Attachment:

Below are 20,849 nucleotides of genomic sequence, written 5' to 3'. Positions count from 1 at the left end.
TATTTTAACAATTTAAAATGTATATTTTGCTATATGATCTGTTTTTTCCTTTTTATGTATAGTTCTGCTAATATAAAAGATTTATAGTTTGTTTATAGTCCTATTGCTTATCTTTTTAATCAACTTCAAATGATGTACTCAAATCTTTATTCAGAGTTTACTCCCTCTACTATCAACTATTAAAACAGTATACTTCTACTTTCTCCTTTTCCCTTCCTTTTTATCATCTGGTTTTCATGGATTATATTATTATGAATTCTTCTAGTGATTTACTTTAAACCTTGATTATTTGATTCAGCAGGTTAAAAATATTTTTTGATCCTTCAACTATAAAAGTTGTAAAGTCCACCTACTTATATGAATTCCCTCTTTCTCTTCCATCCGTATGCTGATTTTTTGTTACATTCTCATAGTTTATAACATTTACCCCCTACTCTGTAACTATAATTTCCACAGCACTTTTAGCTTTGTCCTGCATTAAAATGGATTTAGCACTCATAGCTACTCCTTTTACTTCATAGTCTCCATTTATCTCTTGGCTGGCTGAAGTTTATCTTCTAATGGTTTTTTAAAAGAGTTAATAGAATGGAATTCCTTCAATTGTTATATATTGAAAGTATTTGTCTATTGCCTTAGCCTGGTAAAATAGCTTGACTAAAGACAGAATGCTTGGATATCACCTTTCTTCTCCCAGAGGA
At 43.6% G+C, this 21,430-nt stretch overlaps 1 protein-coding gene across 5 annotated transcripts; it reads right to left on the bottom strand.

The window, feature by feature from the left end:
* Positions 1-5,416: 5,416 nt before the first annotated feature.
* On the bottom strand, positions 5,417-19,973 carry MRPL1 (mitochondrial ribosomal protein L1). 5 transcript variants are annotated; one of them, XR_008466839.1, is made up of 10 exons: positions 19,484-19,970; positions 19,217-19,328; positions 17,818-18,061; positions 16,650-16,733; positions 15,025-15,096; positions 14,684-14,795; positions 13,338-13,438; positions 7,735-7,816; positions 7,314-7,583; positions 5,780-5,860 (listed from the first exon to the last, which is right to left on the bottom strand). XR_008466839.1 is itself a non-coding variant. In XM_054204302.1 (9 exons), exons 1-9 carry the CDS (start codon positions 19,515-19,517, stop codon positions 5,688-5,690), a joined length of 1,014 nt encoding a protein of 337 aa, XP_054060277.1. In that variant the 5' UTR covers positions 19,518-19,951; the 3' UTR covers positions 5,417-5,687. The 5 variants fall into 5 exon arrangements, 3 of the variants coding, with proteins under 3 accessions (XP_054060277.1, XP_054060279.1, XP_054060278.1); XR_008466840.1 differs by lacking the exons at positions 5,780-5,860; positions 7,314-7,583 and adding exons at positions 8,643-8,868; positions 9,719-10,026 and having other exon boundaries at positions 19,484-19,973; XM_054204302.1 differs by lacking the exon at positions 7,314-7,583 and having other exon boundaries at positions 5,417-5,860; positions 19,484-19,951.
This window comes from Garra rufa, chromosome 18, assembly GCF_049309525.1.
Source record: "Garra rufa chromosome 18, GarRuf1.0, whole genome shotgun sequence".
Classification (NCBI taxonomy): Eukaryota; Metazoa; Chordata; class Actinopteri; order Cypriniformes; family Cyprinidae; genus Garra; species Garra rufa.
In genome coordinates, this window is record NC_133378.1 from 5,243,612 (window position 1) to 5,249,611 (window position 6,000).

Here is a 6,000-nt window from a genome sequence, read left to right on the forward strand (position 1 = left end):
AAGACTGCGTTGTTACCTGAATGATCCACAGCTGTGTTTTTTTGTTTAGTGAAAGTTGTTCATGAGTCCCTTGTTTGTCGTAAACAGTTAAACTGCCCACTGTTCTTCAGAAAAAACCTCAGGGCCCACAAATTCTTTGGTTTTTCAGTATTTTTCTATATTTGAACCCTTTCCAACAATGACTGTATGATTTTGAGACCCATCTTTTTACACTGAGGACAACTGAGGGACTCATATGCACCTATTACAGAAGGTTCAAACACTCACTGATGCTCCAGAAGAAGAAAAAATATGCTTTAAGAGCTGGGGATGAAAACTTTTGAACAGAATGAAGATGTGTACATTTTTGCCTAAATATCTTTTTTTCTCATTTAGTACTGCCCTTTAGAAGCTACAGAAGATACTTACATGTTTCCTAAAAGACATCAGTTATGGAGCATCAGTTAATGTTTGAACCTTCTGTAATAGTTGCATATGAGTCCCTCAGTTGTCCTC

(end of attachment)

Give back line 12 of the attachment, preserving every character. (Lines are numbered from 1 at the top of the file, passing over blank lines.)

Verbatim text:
AAGACTGCGTTGTTACCTGAATGATCCACAGCTGTGTTTTTTTGTTTAGTGAAAGTTGTTCATGAGTCCCTTGTTTGTCGTAAACAGTTAAACTGCCCACTGTTCTTCAGAAAAAACCTCAGGGCCCACAAATTCTTTGGTTTTTCAGTATTTTTCTATATTTGAACCCTTTCCAACAATGACTGTATGATTTTGAGACCCATCTTTTTACACTGAGGACAACTGAGGGACTCATATGCACCTATTACAGAAGGTTCAAACACTCACTGATGCTCCAGAAGAAGAAAAAATATGCTTTAAGAGCTGGGGATGAAAACTTTTGAACAGAATGAAGATGTGTACATTTTTGCCTAAATATCTTTTTTTCTCATTTAGTACTGCCCTTTAGAAGCTACAGAAGATACTTACATGTTTCCTAAAAGACATCAGTTATGGAGCATCAGTTAATGTTTGAACCTTCTGTAATAGTTGCATATGAGTCCCTCAGTTGTCCTC